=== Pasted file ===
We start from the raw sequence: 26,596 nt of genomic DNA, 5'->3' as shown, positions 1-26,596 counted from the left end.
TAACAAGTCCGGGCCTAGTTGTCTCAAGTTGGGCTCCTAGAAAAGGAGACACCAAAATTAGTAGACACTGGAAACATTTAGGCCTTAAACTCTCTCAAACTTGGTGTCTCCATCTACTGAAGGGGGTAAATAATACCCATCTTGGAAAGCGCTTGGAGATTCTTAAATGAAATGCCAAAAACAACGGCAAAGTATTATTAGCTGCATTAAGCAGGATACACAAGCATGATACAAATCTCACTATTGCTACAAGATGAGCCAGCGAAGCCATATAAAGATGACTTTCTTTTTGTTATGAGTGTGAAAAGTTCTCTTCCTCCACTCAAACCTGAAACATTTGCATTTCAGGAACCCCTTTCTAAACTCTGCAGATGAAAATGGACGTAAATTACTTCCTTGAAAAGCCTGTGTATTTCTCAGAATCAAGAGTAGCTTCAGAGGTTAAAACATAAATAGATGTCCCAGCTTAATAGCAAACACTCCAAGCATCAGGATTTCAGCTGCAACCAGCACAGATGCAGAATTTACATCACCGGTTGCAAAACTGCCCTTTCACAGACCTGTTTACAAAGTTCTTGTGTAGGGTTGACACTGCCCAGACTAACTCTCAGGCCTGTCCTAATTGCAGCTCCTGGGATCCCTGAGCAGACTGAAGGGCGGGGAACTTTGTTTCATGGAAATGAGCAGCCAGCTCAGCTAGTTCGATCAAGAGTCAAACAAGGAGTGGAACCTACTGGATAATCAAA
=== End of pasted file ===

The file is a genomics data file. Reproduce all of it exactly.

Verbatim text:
We start from the raw sequence: 26,596 nt of genomic DNA, 5'->3' as shown, positions 1-26,596 counted from the left end.
TAACAAGTCCGGGCCTAGTTGTCTCAAGTTGGGCTCCTAGAAAAGGAGACACCAAAATTAGTAGACACTGGAAACATTTAGGCCTTAAACTCTCTCAAACTTGGTGTCTCCATCTACTGAAGGGGGTAAATAATACCCATCTTGGAAAGCGCTTGGAGATTCTTAAATGAAATGCCAAAAACAACGGCAAAGTATTATTAGCTGCATTAAGCAGGATACACAAGCATGATACAAATCTCACTATTGCTACAAGATGAGCCAGCGAAGCCATATAAAGATGACTTTCTTTTTGTTATGAGTGTGAAAAGTTCTCTTCCTCCACTCAAACCTGAAACATTTGCATTTCAGGAACCCCTTTCTAAACTCTGCAGATGAAAATGGACGTAAATTACTTCCTTGAAAAGCCTGTGTATTTCTCAGAATCAAGAGTAGCTTCAGAGGTTAAAACATAAATAGATGTCCCAGCTTAATAGCAAACACTCCAAGCATCAGGATTTCAGCTGCAACCAGCACAGATGCAGAATTTACATCACCGGTTGCAAAACTGCCCTTTCACAGACCTGTTTACAAAGTTCTTGTGTAGGGTTGACACTGCCCAGACTAACTCTCAGGCCTGTCCTAATTGCAGCTCCTGGGATCCCTGAGCAGACTGAAGGGCGGGGAACTTTGTTTCATGGAAATGAGCAGCCAGCTCAGCTAGTTCGATCAAGAGTCAAACAAGGAGTGGAACCTACTGGATAATCAAA